How's the Flu Getting Through? Landscape genetics suggests both humans and birds spread H5N1 in Egypt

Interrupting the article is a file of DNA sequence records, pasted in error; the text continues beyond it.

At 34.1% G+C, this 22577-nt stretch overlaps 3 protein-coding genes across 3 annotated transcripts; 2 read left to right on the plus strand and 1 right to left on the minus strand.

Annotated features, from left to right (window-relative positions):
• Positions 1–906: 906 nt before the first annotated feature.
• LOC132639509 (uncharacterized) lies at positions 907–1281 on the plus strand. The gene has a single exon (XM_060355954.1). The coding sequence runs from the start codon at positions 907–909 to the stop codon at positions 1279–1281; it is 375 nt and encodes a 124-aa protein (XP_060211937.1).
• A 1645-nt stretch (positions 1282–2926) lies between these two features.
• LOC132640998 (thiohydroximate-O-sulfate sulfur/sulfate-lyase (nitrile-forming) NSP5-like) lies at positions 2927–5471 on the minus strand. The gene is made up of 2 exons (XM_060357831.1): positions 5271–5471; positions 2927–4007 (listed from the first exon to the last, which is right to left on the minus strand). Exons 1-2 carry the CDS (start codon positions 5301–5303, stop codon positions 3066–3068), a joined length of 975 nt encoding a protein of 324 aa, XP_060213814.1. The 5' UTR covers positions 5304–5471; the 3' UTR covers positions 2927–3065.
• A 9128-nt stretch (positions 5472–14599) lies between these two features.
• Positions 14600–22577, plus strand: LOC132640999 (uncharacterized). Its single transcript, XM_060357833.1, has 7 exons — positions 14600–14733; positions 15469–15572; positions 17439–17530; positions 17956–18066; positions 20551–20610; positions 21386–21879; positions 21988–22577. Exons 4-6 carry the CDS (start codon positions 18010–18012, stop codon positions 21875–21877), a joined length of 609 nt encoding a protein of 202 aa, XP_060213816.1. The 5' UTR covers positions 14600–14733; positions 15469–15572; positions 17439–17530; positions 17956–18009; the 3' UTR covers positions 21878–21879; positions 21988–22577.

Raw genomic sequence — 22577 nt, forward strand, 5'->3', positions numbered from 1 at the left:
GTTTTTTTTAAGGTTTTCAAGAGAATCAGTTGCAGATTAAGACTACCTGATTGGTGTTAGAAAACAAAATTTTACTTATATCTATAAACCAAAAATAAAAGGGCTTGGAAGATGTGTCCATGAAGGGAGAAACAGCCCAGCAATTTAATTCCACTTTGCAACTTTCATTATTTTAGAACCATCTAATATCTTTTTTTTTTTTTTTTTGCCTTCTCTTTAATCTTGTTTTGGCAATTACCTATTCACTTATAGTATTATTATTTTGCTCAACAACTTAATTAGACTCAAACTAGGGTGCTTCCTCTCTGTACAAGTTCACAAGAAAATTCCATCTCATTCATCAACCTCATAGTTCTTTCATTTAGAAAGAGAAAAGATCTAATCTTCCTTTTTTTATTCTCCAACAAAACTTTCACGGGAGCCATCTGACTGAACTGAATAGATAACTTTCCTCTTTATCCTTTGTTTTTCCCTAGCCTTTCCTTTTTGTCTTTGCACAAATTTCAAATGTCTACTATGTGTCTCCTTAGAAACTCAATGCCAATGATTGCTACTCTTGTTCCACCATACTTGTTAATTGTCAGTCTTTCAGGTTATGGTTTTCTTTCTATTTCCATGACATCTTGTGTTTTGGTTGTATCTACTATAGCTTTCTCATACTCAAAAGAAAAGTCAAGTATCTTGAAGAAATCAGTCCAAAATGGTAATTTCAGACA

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© 2017 Elsevier B.V. First introduced to Egypt in 2006, H5N1 highly pathogenic avian influenza has resulted in the death of millions of birds and caused over 350 infections and at least 117 deaths in humans. After a decade of viral circulation, outbreaks continue to occur and diffusion mechanisms between poultry farms remain unclear. Using landscape genetics techniques, we identify the distance models most strongly correlated with the genetic relatedness of the viruses, suggesting the most likely methods of viral diffusion within Egyptian poultry. Using 73 viral genetic sequences obtained from infected birds throughout northern Egypt between 2009 and 2015, we calculated the genetic dissimilarity between H5N1 viruses for all eight gene segments. Spatial correlation was evaluated using Mantel tests and correlograms and multiple regression of distance matrices within causal modeling and relative support frameworks. These tests examine spatial patterns of genetic relatedness, and compare different models of distance. Four models were evaluated: Euclidean distance, road network distance, road network distance via intervening markets, and a least-cost path model designed to approximate wild waterbird travel using niche modeling and circuit theory. Samples from backyard farms were most strongly correlated with least cost path distances. Samples from commercial farms were most strongly correlated with road network distances. Results were largely consistent across gene segments. Results suggest wild birds play an important role in viral diffusion between backyard farms, while commercial farms experience human-mediated diffusion. These results can inform avian influenza surveillance and intervention strategies in Egypt.
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